Far be it from me to deny the appeal of sliding across the hood of a car and hopping in through an open window; it’s a maneuver scrupulously mimicked by countless syndication-saturated American youths, regardless of state shade. This method of automobile entry, an orange Dodge flying through the air, and the most storied pair of hot pants in modern human history are un-fuck-with-able icons of
Hazzard lore, parts that have taken on greater pop significance than the down-home whole. So wary Dukes
fans—like TV Cooter Ben Jones, who, sight unseen, termed the film a “sleazy insult” on his website—prepare to witness an amazing feat of filmmaking: Shocked and delighted will you be to see
real Hollywood actors and real musicians outperformed by your favorite inanimate objects! Watch smarmy Jackass Johnny Knoxville dominated by his aviator sunglasses! Enjoy hopelessly sweet chickenhead of the sea Jessica Simpson—exuding lacquered fembot hotness—shamed by a pair of shorts! Relish leatherface Burt Reynolds’s capitulation to a bright white suit! And see old Willie Nelson lose out to a cloud of smoke!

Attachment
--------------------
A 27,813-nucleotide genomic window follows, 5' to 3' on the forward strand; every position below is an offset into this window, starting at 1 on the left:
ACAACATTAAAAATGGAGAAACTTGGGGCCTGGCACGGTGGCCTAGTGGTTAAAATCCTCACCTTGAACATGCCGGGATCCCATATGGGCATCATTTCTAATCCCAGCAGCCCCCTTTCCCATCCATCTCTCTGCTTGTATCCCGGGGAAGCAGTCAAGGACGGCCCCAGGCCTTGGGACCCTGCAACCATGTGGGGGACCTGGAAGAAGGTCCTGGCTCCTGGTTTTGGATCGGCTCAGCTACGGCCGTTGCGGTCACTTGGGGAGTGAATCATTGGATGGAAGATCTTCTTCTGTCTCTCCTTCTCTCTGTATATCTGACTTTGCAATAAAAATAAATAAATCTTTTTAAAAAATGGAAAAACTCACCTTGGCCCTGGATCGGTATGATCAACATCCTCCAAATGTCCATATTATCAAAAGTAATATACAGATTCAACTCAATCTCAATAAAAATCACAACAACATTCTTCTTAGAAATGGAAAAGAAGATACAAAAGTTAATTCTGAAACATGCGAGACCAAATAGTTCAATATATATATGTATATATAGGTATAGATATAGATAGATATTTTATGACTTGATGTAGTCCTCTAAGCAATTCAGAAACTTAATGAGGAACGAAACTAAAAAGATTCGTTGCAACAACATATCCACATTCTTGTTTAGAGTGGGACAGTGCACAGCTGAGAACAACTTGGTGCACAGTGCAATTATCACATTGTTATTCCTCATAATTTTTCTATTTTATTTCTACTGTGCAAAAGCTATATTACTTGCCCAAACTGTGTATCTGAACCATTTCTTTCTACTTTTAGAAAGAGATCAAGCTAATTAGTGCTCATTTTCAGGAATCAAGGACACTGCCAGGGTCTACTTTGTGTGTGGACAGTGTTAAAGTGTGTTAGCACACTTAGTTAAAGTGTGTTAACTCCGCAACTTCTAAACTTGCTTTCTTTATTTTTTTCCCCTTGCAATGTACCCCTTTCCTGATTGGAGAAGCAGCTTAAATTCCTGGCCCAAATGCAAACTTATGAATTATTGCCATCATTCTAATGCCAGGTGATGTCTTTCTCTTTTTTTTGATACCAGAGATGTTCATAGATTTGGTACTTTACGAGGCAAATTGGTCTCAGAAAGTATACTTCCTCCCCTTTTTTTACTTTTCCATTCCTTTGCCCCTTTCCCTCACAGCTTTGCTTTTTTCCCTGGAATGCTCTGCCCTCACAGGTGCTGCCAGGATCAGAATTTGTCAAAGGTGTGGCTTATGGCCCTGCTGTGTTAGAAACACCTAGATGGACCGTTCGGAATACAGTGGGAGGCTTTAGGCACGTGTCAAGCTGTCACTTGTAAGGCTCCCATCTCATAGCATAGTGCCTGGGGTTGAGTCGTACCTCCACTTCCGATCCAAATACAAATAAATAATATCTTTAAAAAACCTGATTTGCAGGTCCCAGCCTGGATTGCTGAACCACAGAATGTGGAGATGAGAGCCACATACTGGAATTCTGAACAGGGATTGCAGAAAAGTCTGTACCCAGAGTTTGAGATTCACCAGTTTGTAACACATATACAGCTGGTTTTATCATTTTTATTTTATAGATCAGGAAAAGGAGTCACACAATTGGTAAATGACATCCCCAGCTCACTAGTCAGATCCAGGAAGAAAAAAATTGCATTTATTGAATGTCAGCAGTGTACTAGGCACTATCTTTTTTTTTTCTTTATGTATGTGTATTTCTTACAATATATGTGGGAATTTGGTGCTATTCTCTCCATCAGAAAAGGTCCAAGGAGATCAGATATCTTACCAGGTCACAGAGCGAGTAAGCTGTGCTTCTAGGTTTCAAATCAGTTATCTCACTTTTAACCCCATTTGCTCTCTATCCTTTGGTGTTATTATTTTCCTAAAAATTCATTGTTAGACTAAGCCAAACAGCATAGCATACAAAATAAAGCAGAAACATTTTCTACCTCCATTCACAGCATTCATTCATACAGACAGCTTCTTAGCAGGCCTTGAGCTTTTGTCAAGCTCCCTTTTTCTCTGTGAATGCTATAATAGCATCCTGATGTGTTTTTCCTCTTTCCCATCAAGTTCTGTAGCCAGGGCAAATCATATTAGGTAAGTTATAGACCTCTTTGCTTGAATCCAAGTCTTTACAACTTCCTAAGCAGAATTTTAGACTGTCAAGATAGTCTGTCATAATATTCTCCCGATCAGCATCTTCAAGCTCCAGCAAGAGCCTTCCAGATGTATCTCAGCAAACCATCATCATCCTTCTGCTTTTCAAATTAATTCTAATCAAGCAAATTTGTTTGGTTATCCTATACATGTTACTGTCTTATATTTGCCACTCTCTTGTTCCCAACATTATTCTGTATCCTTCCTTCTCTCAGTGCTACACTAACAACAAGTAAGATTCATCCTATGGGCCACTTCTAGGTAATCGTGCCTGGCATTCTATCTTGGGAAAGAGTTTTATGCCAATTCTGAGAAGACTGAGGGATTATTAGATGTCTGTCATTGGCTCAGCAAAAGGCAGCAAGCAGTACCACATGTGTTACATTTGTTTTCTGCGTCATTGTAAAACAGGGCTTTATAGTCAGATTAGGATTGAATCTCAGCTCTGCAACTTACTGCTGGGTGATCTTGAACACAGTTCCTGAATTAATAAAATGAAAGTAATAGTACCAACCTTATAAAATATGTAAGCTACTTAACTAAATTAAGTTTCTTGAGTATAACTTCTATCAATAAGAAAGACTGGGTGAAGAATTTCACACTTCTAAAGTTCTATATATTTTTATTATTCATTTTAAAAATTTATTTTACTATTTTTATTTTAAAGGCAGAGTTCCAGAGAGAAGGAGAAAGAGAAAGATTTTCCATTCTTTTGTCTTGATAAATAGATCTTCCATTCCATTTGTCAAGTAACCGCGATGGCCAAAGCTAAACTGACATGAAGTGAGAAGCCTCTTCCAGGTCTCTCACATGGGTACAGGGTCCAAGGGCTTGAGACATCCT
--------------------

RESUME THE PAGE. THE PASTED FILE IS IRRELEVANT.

Seann William Scott is nearly outdone by his car’s running monologue (vroom, vroom), but with his
amphetamined-ferret mien, he makes idiocy breathtaking. Super Troopers
‘ Kevin Heffernan is the true revelation, though, as the Dukes’ dim-witted pal Sheev. Director Chandrasekhar, a
Broken Lizard vet, flirts with cultural commentary in freeing the Dukes from their hermetic Appalachia, plopping them in an Atlanta traffic jam, where the Confederate-flag-roofed General Lee
is applauded then reviled by passersby, and later introducing the good ol’ boys to—gasp—black people. But then he punks out, bringing the film back to Hazzard County for a lame save-the-farm drive.
Dukes insults not “family values,” as the original Cooter claims, just general intelligence. Yee. Haw.